Andreas Sundquist is no medical doctor, but his expertise in electrical engineering and computer science places him and technologists like him on the cusp of solving some of the knottiest human medical problems.
Sundquist’s DNAnexus Inc. is one of at least a half-dozen young Bay Area companies using computational biology and genetics to unleash exabytes of stored genome sequencing data into everyday health care. By blending their computer algorithms and software with medical know-how, experts say, clouds full of cheaper and cheaper DNA data could rain down treatments and new drugs for previously mysterious and common medical conditions.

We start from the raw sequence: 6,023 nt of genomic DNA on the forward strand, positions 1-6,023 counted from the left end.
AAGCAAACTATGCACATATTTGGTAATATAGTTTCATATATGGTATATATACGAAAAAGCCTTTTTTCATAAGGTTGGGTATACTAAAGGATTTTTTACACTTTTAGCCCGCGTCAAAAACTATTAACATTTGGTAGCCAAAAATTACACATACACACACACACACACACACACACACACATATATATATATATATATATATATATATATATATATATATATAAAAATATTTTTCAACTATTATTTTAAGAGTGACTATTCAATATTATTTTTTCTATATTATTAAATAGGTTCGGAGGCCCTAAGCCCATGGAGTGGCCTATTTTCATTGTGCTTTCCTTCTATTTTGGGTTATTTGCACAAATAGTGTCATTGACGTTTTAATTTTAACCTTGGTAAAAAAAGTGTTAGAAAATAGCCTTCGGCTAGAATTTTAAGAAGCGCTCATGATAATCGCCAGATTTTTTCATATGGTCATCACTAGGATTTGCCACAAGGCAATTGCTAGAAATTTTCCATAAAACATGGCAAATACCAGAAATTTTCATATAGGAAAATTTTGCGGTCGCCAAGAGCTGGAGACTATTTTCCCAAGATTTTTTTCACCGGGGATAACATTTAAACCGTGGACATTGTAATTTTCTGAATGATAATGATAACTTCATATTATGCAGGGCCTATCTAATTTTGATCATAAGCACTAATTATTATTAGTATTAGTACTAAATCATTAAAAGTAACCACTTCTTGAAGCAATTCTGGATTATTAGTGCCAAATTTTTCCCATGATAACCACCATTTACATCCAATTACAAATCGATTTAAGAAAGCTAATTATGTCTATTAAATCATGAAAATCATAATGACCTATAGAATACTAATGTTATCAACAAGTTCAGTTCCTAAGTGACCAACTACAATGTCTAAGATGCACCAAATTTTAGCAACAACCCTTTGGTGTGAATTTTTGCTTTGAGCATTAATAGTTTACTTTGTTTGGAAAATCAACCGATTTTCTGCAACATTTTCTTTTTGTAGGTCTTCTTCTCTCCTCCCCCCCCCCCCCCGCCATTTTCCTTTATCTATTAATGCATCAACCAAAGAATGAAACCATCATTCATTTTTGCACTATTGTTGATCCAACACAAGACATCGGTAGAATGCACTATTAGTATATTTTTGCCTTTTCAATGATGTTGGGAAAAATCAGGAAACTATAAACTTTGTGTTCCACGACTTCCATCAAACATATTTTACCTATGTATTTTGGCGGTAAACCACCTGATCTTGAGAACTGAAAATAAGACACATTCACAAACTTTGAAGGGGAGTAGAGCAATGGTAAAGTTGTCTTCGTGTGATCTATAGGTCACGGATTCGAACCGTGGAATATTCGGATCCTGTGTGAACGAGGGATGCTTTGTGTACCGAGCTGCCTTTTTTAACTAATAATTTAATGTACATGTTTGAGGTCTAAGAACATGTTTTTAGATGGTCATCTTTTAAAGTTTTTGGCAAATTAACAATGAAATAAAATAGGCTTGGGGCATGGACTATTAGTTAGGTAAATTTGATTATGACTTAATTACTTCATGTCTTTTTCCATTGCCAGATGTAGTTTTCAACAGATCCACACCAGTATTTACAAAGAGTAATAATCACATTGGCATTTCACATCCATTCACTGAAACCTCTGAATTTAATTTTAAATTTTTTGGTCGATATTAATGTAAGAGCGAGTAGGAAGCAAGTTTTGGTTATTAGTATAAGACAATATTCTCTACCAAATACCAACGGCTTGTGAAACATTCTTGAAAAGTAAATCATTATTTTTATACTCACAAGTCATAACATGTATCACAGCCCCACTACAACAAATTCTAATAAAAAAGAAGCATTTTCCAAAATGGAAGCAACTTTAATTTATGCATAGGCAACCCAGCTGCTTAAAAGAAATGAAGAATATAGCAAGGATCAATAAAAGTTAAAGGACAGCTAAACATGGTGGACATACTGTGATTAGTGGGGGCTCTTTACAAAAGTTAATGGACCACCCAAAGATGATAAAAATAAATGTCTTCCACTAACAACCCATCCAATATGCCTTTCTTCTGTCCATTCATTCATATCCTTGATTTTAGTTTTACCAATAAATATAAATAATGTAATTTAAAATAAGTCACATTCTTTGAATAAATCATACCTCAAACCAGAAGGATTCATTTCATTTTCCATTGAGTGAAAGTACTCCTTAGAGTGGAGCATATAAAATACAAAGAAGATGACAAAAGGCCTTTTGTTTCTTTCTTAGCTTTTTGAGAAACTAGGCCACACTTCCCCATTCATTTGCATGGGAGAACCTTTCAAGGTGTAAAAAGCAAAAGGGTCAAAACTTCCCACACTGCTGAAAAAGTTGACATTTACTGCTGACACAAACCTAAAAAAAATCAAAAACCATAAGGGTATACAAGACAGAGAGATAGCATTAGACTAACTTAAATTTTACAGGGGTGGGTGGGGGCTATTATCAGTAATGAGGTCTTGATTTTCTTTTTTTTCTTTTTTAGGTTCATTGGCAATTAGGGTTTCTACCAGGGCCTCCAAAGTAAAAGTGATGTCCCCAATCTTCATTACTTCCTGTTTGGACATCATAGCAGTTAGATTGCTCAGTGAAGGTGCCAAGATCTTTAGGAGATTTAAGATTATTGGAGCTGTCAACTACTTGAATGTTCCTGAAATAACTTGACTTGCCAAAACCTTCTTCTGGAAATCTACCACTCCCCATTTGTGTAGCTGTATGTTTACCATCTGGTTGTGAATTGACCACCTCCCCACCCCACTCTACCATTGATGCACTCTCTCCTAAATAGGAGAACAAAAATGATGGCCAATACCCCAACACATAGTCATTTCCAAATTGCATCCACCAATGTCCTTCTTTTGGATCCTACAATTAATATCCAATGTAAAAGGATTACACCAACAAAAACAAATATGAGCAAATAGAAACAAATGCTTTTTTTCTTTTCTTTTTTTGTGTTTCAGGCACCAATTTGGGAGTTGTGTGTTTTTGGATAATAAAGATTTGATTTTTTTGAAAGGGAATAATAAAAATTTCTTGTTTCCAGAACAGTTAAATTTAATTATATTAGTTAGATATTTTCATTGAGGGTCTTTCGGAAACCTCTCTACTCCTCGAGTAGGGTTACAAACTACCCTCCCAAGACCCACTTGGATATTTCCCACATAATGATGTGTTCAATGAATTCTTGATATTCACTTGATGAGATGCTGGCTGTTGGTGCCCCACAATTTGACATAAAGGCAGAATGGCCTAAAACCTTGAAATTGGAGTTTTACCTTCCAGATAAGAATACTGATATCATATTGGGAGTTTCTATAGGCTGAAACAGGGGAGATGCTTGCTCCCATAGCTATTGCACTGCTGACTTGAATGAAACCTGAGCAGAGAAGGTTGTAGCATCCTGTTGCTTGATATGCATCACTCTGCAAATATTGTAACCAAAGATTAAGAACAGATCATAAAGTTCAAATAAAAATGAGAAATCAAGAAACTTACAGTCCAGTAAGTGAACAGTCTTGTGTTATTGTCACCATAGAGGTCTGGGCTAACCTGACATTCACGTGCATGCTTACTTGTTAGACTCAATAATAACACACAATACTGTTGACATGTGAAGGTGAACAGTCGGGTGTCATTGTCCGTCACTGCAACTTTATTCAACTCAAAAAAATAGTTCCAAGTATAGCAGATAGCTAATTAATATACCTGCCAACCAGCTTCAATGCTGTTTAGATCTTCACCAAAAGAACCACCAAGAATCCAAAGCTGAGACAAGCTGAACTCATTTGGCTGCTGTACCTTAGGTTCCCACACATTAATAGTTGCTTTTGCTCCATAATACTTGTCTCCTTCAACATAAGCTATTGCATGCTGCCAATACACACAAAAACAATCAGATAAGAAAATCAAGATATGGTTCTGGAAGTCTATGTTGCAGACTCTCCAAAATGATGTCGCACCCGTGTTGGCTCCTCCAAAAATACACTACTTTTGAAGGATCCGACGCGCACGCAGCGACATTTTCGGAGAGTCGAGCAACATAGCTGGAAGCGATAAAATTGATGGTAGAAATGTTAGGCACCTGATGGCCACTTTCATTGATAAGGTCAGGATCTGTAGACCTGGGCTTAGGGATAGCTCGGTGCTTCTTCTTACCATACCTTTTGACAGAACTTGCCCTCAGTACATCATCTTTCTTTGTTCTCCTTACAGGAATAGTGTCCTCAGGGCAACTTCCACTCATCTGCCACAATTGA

The burgeoning industry of genome analysis — at the intersection of the Bay Area’s high-tech and biotech expertise — could make some visionaries very rich. On the other hand, easy-to-use genetic data could turn today’s diagnostics industry upside down.
But to Sundquist and other pioneers, their companies’ value lies in volume and the ability to turn Big Data into big-time answers.
“You can argue that social networks are for rich kids, that Twitter is for value seekers,” Sundquist said. “But everybody has DNA.”